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Agriculture

  • WICHE: The heat is on vegetables – and here are some tips

    I can’t believe this heat already! I was hopeful that this summer was not going to be a repeat of last, but it looks like we are on track for some serious heat this summer.

    Some vegetables will surely respond to temperatures in the 90s…some will be good and some will be bad.

    I know we can’t change the ambient air temperature on a 90-degree day, but we can provide some shade for our plants on the hottest days of the summer with reasonable results.

  • Ag Report: June 3, 2011

    SCHS junior to attend

    Farm Bureau program

    Rachel White of Shelby County High School is one of 89 high school juniors from 57 counties chosen to attend Kentucky Farm Bureau’s 26thannual Institute for Future Agricultural Leaders this summer.

  • WICHE: Powdery mildew in the garden

    Powdery mildew is probably the most common garden fungus around, and it is not too terribly picky about where it spreads.

    It likes humid weather, thrives in the heat of the summer and is hard to control once it has started. The trick here is to prevent it from happening by proper plant selection, spacing, pruning and treatment before it spreads.

    Powdery mildew is caused by several different fungi. I won’t bore you with their names because they all act the same way.

  • Q&A: Here’s the scoop on using manure in the garden

     

    Q: I have access to alpaca manure. Can it be used in the garden? Michele

  • Continuing rains cause farmers problems that will mount

    Severe weather has kept Kentuckians running for basements all spring, but blown down trees and barns and damaged homes aren't the only problems they're facing.

    Farmers across the county have been battling damp soil and standing water as they try to find time to get crops in the ground.

  • Ag Report: May 27, 2011

    Deadlines this week

    for FSA programs

    Kentucky USDA Farm Service Agency Executive Director John McCauley reminds farmers and landowners that they have until Wednesday to enroll their farms in the 2011 Direct and Counter-cyclical Program (DCP) and the Average Crop Revenue Election (ACRE) Program. More than 75 percent of an expected 1.7 million farms have already enrolled.

  • WICHE: Some plants like it wet

    There are some plants that demand good drainage: taxus, coreopsis, gaillardia and penstemon, to name a few.

    I have lost them all because they were poorly sited in the garden but now that I know where water is slow to drain I now where to plant those trees, shrubs and perennials that like wet environments.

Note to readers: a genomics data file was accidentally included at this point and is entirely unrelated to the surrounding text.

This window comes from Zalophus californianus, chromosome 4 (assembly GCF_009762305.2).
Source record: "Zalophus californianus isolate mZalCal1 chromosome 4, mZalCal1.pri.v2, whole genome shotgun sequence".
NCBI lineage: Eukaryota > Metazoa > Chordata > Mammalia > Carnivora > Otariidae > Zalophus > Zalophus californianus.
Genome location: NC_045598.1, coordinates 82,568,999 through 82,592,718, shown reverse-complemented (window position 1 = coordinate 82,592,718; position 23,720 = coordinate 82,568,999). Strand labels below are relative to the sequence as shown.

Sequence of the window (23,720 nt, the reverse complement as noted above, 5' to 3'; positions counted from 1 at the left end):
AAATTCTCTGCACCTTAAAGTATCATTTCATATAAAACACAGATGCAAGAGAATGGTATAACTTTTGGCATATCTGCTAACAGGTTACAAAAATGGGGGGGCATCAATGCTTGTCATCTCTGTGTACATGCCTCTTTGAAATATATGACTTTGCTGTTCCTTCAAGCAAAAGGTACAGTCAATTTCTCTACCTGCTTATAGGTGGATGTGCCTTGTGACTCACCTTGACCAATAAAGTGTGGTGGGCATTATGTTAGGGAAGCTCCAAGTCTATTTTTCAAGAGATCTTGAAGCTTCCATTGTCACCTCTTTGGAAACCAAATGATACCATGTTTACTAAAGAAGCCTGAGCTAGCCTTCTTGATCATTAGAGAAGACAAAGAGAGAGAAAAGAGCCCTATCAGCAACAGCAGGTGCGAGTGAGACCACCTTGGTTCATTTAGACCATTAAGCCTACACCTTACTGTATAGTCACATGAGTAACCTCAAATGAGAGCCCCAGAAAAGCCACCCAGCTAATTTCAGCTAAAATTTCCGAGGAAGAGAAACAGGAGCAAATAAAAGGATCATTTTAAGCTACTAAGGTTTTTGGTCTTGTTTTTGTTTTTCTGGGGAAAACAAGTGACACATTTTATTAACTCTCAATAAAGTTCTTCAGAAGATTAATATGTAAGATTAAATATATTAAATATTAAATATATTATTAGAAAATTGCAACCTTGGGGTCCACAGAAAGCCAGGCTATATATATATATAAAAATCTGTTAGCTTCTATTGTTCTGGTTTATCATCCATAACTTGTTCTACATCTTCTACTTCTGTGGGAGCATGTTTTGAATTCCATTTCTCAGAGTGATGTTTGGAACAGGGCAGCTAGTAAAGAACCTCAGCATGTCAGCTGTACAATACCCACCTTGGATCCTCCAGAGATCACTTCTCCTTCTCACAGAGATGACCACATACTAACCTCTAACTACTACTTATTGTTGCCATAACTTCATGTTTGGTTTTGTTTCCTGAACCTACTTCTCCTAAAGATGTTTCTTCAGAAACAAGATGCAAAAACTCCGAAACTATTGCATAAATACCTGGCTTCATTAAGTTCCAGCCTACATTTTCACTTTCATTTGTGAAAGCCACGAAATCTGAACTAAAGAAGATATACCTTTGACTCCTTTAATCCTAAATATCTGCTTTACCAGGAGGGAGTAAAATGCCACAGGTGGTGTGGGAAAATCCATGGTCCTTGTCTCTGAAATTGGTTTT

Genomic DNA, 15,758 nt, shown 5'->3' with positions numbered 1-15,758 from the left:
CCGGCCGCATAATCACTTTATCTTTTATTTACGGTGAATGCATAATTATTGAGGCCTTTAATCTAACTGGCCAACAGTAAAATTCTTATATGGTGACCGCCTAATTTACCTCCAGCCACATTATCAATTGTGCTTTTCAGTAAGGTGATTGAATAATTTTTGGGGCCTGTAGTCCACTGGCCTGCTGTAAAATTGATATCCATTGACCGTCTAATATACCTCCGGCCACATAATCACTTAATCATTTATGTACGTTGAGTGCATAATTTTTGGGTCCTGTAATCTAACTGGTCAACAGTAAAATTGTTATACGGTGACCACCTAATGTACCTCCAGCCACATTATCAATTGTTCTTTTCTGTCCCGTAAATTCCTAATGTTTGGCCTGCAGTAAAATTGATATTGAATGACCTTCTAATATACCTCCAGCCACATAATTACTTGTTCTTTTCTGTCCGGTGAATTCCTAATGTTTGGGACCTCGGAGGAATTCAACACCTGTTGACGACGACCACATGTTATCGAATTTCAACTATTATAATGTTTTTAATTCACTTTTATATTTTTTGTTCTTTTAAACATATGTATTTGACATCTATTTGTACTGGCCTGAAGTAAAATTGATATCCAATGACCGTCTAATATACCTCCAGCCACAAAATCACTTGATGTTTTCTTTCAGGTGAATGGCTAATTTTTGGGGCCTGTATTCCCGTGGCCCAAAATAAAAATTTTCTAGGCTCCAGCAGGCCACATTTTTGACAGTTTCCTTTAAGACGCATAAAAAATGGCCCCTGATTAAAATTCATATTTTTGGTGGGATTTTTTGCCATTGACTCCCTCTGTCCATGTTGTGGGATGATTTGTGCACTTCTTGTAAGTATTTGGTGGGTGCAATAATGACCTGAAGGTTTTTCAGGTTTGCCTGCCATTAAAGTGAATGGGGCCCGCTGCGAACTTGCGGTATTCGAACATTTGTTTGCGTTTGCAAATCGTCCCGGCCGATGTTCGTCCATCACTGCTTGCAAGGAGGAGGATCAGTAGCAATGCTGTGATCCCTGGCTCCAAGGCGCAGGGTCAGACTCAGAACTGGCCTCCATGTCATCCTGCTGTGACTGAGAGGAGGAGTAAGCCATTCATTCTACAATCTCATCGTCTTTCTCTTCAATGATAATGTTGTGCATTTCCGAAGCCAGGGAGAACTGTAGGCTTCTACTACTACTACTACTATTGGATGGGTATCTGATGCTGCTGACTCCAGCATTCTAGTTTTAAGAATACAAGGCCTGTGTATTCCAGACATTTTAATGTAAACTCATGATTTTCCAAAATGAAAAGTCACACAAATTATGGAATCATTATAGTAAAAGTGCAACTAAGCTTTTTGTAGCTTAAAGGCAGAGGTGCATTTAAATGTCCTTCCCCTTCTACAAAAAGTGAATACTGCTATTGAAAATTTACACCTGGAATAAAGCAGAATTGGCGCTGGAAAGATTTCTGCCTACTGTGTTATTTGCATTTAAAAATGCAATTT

There is an up side to poor drainage for some plants. Just be sure that water is available when Mother Nature doesn’t deliver.

  • Horse owners alerted: Prepare for West Nile

    The rain continued to fall this week – at least not as hard as it has – but all that does is add to two huge concerns for summer: more mosquitoes and a much greater threat of West Nile Virus infecting horses.

    For that reason, the state department of agriculture earlier this week issued an alert to horse owners to be prepared for a greater threat of the virus, which has in the past decade infected hundreds of horses and killed 137.

  • Ag Report: May 20, 2011

    Shelby farmers eligible

    for federal disaster loans

    Shelby County is among those slated as contiguous to the 14 in Kentucky declared federal disaster areas, and its farm families are eligible to qualify for FSA EM loans.

    President Obama declared disaster areas because of damages and losses caused by severe storms, tornadoes, and flooding that occurred starting April 26. They included Oldham County.

  • WICHE: How to deal with carpenter bees and ants

    The carpenter bees are doing a number on our house! We perfectly fit the profile of a desirable place to lay your eggs for this rather docile bee, and they are busy around the frame of the garage as I write. I do have a plan.

    Carpenter bees are essentially harmless. The male, who hovers about, has no stinger. The female tunnels and lays her eggs. When she does come out, you would have to handle her for her to sting.

    I’ve never been stung by one and they sort of become acquaintances, because they are always there hovering about.